The winter sport season sees most of us crowding the sidelines of pitches, courts, and fields up and down the country in support of our kids’ sporting endeavours. Frosty mornings, freezing evenings, the excitement, the challenge – we do it because we love to be there and support them to do their best. But kids struggling to cope with disappointment can be a major stumbling block to many families’ enjoyment of sport.
- “I don’t mind if you get a detention, darling.”
- How to interact with your strong-willed child
- The power of self-control
No matter what they play, whether there’s a team to work with or just their own personal best to strive against, the business of winning and losing is not an easy one for many children. And hopefully, that’s part of the reason why you’ve encouraged them to be there.
We need to feel disappointment
Any muscle that’s to grow stronger needs to have a little weight on it, and coping with the disappointment of losing is no different. It’s tempting with kids who really struggle with this to avoid sports, or competition of any kind (even family board games) if they reliably cause a meltdown when someone doesn’t win. While it might be embarrassing or upsetting to watch them behave poorly when they lose, they absolutely need those experiences so that they can learn that the feelings aren’t quite as intolerable as they think.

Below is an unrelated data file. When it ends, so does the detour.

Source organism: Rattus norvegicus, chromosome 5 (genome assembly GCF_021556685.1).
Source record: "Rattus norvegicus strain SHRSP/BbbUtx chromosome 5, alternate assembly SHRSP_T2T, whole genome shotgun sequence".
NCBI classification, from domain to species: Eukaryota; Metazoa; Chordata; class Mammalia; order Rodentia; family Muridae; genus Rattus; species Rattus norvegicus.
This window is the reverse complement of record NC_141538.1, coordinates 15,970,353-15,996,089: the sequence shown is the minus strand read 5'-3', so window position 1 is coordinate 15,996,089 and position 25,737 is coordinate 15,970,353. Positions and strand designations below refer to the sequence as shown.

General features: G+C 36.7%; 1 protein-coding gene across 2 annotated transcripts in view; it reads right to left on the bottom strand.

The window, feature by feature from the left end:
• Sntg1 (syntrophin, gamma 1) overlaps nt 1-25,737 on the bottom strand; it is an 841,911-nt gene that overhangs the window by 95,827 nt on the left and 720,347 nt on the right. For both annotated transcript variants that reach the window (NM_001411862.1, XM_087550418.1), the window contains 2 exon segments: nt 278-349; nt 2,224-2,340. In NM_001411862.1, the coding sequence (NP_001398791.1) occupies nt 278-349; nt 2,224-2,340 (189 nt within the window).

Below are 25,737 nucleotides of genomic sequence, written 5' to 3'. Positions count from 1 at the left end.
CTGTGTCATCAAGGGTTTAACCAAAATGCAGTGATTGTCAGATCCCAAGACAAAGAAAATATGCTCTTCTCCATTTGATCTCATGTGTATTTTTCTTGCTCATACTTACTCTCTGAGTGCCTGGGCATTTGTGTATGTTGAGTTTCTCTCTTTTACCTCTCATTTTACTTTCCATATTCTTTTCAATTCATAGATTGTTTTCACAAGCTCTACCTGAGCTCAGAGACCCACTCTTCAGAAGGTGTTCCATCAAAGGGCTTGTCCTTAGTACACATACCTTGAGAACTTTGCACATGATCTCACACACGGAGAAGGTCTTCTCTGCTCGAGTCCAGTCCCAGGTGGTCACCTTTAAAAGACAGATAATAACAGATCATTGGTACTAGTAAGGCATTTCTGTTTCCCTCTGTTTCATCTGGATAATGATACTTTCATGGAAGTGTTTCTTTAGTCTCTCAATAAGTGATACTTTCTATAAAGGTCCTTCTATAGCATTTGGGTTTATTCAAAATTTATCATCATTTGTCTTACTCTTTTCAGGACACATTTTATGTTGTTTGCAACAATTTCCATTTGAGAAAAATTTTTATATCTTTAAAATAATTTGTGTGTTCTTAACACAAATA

What to do
Draw your child off to one side, or away from the crowd, if you feel they’re making a spectacle, because of course that won’t help. But do try not to worry about how your child’s behaviour looks to others or what they might think. Stand with them, support them, put an arm around and empathise with the way they feel.
Don’t let them lash out or be disrespectful to anyone, but do let them feel the disappointment and everything it carries wash over them. When the moment is right offer words of wisdom, like, “There’s a winner and a loser in every game, no one can be the winner every time”, “Losing helps to show us where we can improve for next time,” or, “This is hard, but what you’re feeling right now will pass”. Keep the understanding high, and the condemnation low. Let them feel your belief in their ability to cope with the disappointment. They can borrow yours until they feel their own!
Book a session with a Family Coach
Sometimes family life is way more challenging than we had ever imagined. We would like it to be a lot more enjoyable, if only we knew how. Family coaching is designed to meet you where you are at, whatever stage you are at on your parenting and relationship journey. We want to be on the journey with you. To find out more and to book a session, click here.